Friday, July 25, 2014

Uplifting Women

My supervisor Dora and I walked to the end of a now familiar road into what was formerly an IDP camp but is now huts rented by Gulu citizens.  The morning fog was still settling behind the thatch roofed huts as we walked into the village, shook off our shoes and ducked to enter through the dusted white lace sheet serving as a door into the small hut where the meeting was being held.  Just over twenty women crowded into the enclosure and the meeting began with a sudden ululation into the air.  I noticed a small mouse scurrying back and forth on the lip of the thatch ceiling.  There were small children popping their faces in the curtain door whispering “muno” and then dissolving into giggles when I acknowledged their calls.  A baby was being passed around the group, each woman coddling and nurturing as if it were her own.

This meeting was for an ‘Uplifting Women’ group held through my internship agency THRIVE Gulu.  This particular group is comprised of widowed, single mothers.  Many are former LRA abductees who returned with children, resulting in difficult reintegration into the community. 

These women have come together to provide mutual support to one another and receive extended support through THRIVE staff.  The group is granted a seed fund by THRIVE in order to start a group savings account from which these single mothers can both contribute (and are expected to weekly) and make withdrawals for emergencies, healthcare and other business investment needs.

The hope is that most of these women are will be able to sustain independence following the duration of this three year group.  The group should become progressively independent over the course of the program, able to manage their own bank account and personal savings.  The group is then able to decide how they would like to use their money in order to sustain economic stability for members.  This group decided to invest in a goat for each member to enable these women to breed goats. Members may choose to give kid goats to another needy member of the community outside of the group.  If each group member is able to do this with offspring from their goat, sustainable change and prosperity can be spread.  This is a lofty goal, yet THRIVE is inspiring groups to make it happen.

I was welcomed into this group with dozens of “apwoyo”s, handshakes and smiles from faces beautifully weathered by hardship and stories untold.  I was incredibly moved when these women, who are so desperately in need, offered to give me food and clothing.  I am continuously and overwhelmingly impressed with the generous, kind and resilient spirit of the people that I have met in Gulu.  I feel honored to be able to share time and space with these women, share their story, give what I can, and ultimately take away lessons and memories for which words cannot do justice.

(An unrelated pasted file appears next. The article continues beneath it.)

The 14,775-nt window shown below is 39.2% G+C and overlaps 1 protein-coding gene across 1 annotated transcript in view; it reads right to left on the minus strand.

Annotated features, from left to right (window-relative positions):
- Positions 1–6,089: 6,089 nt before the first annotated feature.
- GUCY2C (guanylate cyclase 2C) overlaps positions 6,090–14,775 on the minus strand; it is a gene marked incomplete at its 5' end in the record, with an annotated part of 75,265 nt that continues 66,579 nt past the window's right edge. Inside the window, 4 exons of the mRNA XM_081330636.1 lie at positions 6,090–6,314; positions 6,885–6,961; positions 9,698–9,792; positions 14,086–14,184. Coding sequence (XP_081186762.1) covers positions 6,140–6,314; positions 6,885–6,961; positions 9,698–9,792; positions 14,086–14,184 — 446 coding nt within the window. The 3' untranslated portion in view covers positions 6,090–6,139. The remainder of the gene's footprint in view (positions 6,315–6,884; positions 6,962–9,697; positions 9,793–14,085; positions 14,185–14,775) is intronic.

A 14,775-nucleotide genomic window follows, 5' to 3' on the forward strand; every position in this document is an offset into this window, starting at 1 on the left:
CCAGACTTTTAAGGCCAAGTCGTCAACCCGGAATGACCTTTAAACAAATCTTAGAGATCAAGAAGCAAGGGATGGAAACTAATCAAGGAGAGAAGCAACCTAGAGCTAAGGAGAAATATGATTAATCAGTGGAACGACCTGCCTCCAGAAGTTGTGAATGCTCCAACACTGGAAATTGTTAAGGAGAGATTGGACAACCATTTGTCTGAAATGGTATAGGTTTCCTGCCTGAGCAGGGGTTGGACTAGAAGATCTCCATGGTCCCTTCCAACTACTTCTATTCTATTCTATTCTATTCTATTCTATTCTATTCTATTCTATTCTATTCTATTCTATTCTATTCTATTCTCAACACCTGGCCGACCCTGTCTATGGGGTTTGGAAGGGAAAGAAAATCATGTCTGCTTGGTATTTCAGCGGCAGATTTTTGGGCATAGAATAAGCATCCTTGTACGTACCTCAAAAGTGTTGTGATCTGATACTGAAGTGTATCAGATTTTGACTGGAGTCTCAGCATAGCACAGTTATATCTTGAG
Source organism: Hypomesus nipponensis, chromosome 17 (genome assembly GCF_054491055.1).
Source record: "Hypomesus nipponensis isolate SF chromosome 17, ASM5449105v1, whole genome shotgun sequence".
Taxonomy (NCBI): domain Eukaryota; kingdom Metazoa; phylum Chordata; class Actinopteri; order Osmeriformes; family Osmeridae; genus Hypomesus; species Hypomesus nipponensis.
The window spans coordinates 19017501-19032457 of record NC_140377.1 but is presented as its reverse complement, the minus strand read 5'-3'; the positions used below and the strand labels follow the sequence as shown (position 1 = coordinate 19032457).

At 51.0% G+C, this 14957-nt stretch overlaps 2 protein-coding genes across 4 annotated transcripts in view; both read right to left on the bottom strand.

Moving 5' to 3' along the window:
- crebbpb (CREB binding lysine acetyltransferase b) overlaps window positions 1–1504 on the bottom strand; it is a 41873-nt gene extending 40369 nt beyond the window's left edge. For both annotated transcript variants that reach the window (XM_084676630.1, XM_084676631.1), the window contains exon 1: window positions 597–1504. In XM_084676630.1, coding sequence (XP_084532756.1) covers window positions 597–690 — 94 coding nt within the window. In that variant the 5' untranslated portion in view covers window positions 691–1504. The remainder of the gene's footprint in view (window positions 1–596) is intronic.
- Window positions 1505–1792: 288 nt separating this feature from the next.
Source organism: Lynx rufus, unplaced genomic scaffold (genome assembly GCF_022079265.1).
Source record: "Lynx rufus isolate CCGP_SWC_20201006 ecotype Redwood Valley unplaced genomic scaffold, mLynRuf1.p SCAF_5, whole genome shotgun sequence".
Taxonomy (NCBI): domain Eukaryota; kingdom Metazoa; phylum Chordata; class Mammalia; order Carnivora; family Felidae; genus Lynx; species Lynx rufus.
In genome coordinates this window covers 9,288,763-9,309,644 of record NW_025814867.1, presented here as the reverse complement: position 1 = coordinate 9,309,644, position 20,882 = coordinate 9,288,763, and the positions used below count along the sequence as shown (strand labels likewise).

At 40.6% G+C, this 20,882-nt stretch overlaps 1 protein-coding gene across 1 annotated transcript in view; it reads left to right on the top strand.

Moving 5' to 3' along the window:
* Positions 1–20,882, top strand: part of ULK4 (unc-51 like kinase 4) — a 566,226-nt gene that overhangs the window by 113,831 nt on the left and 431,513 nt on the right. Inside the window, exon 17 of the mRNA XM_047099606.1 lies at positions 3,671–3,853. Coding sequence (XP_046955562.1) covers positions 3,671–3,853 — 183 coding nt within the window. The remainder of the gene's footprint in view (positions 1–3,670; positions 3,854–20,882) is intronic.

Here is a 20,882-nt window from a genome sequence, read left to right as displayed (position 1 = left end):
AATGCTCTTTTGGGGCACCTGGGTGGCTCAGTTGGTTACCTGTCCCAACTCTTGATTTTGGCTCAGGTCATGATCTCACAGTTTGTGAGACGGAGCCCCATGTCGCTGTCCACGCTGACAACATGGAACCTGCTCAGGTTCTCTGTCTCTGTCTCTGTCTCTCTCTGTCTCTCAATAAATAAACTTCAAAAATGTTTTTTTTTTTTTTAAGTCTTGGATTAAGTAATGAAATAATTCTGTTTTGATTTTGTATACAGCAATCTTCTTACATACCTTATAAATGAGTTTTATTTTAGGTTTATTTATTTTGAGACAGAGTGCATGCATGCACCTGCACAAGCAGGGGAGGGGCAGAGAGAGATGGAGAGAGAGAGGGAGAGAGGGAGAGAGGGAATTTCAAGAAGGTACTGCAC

Sunday, July 20, 2014

Our Time at TAKS

As I walked up to TAKS Art Centre on the first day of class, the venue for the lecture portion of the course, I was immediately intrigued. The place seemed to radiate creativity and ingenuity without even setting foot inside the building. The first thing I saw was a very detailed and impressive portrait of Nelson Mandela on the front of the white building. I knew without question that TAKS Art Centre's philosophy and beliefs would closely mirror those of Mandela. Graffiti with Acholi words like “kuc” meaning peace and were sprayed upon the long brick wall that bordered the side of the property.


We made our way inside and were welcomed by the very passionate and charismatic potter and TAKS owner, David Odwar. He gave us a tour of the TAKS building and community while explaining to us all the resources and activities that TAKS provides for the community. The centre equips the community by offering access to computers, a cafè, a performance stage, a small shop were local artists sell their artwork, and most importantly a space where art and sport are encouraged.


Over the course of a week and a half my peers and I have gotten the chance to witness some amazing things going on at TAKS. Eric, a graduate of Gulu University, is head of the dance club there. Everyday after school hours youth from the community have the opportunity to express themselves through dance.



Very recently I got the opportunity to meet Dennis who is head of the boxing team at TAKS. Kirsten, my fellow classmate, and I watched a regular boxing practice. They practice almost everyday with youth from the community who are interested in learning how to box and being a part of a team.


I speak not only for myself but for my peers in saying that TAKS has and continues to be an important part of our experience here in Gulu. We have made countless friends here and continue to see illustrations of the strength and potential that Gulu possesses.

First Day of Work

              The first day I went to my internship at the Center for Reparations and Rehabilitation I was extremely nervous. I had never worked in an office before, and now my first time was going to be in northern Uganda. These nerves were mixed with a level of excitement. I would be working with a local organization to help right the wrongs of the land wranglers, and I would also be working with Sex and Gender Based Violence victims; I could think of no better way to spend my four weeks.